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A Fan Fair

Despite sweltering heat, crowds flocked to the 50th Old Time Fair - with fans in one hand and a cold drink in the other - as they enjoyed all the favorite, traditional events and a few new ones
by: Vern Uyetake, Connor Guerins, front lett, Connor Newrones, front right, Lindsay Golden, second row right, and Alex Hale, second row left, all from  West Linn, were among the many fairgoers who went for a roller coaster ride.

West Linn's 50th Old Time Fair is over, but memories of the weekend-long event of the year in Willamette Park will likely remain in the hearts of generations of fairgoers.

Despite sweltering heat, crowds flocked to the Fair Court Queen's coronation Friday - Emma Jo Sipe was crowned queen - and to the much-loved parade on Saturday. Visitors enjoyed events including a classic car show, carnival rides, food and entertainment, fireworks, beach wrestling, a water ski show and a lumberjack show.

On Saturday morning, horns were honked and engines revved as hot rod drivers in the Old Time Fair parade kept tradition alive by chucking candy to cheering children. Tripping over themselves to snatch candies, kids squealed as the parade passed.

Neighbors and friends chatted under shade, seated on colorful towels laid along the grass as they complimented each other's children.

'It's just to get everybody together to see each other,' West Linn resident Don Kunstel said, waving at a friend driving by in a gleaming 1965 Thunderbird.

As the parade sputtered to an end, most children divvied up their candies in the grass, giggling in preparation for their impending sugar spree.

Farther down the street, a hand-made sign announced 'Cold Lemonade;' the numbers of its 25-cent price tag were written backwards.

Standing behind her lemonade stand under a vine-covered gazebo, 6-year-old entrepreneur Andrea Swanson had evidently passed the candy obsession stage.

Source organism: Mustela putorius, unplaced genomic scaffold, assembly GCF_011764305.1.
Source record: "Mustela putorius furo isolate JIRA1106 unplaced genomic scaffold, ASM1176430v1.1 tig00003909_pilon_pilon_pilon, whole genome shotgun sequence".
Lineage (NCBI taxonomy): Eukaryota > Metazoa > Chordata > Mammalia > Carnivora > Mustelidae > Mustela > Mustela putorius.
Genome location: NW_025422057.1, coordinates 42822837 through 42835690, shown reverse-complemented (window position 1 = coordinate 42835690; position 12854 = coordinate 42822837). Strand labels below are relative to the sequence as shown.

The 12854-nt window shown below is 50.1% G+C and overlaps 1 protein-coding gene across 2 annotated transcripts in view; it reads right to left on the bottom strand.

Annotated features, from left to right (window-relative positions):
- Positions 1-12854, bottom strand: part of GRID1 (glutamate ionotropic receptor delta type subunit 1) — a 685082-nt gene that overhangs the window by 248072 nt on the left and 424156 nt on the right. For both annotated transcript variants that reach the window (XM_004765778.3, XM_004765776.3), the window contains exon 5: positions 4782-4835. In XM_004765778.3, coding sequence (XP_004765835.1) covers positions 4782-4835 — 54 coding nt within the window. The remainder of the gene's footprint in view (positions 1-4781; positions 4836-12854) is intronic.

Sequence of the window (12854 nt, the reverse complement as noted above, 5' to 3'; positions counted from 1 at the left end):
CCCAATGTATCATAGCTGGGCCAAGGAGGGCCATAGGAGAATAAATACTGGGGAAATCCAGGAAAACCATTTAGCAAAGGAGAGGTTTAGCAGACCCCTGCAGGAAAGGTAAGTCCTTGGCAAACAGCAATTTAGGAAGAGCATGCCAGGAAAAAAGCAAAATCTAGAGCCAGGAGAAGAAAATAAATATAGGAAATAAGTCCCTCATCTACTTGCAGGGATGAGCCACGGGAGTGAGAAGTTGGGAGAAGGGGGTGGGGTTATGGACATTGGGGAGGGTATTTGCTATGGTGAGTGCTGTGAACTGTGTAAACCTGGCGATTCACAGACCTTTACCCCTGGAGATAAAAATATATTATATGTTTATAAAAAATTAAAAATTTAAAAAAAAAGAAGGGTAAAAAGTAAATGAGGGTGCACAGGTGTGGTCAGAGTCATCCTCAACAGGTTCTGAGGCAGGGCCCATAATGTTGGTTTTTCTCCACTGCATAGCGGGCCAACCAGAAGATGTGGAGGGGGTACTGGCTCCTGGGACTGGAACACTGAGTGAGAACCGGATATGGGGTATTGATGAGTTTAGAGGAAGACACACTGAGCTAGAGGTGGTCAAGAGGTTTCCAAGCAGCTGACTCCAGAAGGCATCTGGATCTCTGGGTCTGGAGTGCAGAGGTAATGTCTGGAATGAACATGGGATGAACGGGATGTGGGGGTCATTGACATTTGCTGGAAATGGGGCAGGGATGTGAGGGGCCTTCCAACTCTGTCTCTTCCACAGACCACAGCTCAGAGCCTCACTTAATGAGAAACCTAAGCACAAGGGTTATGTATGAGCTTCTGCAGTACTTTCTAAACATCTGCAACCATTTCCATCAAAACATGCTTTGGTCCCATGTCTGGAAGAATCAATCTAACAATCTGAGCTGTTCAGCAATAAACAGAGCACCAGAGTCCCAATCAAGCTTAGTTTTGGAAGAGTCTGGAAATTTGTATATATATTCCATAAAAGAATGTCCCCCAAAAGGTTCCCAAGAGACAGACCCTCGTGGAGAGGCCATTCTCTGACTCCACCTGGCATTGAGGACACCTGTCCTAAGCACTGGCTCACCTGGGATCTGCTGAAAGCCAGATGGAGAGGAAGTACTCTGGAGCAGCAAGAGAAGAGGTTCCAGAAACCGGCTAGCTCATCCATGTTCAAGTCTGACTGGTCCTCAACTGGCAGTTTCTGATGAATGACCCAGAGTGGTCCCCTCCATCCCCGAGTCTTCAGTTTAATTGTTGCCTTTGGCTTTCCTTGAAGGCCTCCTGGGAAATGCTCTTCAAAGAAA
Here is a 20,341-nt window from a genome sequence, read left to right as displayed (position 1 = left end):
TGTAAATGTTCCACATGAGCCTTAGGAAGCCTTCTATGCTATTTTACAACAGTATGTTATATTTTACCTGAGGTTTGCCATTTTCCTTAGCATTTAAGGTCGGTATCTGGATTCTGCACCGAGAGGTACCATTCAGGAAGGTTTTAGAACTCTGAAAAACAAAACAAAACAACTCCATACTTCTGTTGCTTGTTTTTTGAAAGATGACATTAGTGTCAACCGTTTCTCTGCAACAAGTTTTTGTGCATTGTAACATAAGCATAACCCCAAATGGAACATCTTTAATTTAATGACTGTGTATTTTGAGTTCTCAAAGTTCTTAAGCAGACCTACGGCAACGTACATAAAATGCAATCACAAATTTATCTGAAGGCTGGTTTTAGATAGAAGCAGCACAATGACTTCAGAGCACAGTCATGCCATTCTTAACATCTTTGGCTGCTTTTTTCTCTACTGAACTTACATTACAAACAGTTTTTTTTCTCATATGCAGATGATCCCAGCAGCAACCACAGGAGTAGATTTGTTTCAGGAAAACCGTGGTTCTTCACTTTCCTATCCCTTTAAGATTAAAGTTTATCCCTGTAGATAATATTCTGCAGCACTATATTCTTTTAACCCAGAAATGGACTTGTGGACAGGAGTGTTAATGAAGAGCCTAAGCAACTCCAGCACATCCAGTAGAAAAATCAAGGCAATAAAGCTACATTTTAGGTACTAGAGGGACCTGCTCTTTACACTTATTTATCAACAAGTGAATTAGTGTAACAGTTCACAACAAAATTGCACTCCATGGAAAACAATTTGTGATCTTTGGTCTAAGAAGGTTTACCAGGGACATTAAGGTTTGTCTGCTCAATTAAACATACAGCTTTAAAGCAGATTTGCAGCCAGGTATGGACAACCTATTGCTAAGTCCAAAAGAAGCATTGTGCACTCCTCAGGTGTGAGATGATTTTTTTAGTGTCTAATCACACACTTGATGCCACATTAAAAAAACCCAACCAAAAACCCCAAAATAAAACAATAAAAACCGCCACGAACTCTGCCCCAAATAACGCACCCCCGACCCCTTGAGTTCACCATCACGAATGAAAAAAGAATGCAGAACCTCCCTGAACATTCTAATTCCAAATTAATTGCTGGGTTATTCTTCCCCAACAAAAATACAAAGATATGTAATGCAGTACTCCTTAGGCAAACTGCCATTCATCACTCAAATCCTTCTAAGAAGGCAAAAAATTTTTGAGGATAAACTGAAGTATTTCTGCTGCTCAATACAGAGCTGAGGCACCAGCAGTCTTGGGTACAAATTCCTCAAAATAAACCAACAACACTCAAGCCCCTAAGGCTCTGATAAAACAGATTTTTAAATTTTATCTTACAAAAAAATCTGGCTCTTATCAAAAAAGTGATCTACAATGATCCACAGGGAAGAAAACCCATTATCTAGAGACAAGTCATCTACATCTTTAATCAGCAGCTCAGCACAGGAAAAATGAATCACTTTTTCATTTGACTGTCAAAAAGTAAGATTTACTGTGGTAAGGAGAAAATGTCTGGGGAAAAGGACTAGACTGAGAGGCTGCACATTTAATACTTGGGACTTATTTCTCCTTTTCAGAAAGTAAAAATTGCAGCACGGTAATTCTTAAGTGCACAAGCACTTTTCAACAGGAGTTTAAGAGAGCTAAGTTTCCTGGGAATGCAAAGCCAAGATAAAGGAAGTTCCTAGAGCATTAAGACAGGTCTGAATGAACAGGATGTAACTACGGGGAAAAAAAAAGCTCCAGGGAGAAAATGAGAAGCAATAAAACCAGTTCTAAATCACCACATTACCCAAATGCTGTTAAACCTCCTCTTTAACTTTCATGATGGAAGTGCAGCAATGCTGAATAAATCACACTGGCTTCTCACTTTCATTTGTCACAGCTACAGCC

'It was really fun,' Swanson said of the fair as she deposited another quarter in her growing coin pile. 'The rides were really fun and I met one of my friends from class.'

As parade-goers tromped down a hill to the fair, Chinese pugs pulled their owners past the lemonade stand, panting from the 90-something degree heat as they waddled by.

A pontoon plane soared overhead, occasionally muffling music as residents waited in lengthy lines for Lion burgers and other fair treats.

'It's a homey atmosphere,' said Dick Akins, president of the West Linn Lion's Club. 'This is the one time to see your neighbors, even meet your neighbors you might have never seen.'

Saturday afternoon, with speakers blasting from the new Willamette Park stage, Old Time Fair 2006 queen Emma Jo Sipe kicked up her feet as she tapped with other Maralee Dancers, leading the troupe in song after song.

Sipe was announced as queen during the coronation ceremony Friday night, as queens and princesses from fairs past who were in attendance to celebrate 50 years of the fair looked on. Rosa Bhutarak was named first princess, a tradition that started with last year's fair court.

Aaron Boyle, Sipe's grandmother, said she was proud of her granddaughter's accomplishment.

'I have seen her advance, she puts her all into everything she does,' Boyle said. 'She was looking forward to dancing and being on the court - I am so happy she is queen, she's worked so hard.'

Sipe said the fair has always been a time for her to see her friends, family and neighbors.

'I have seen a lot of changes,' she said, still wearing makeup from her dance. 'So many people have told me congratulations.'

John Atkins, community services coordinator for the city - who himself collapsed from heat exhaustion during the fair Saturday, but recovered later that day - said regardless of the blistering heat, droves of West Linners still showed.

'We did about the same as in previous years,' Atkins said. 'Attendance was off a little, especially on Sunday. (But) the new events offset the effects of the heat.'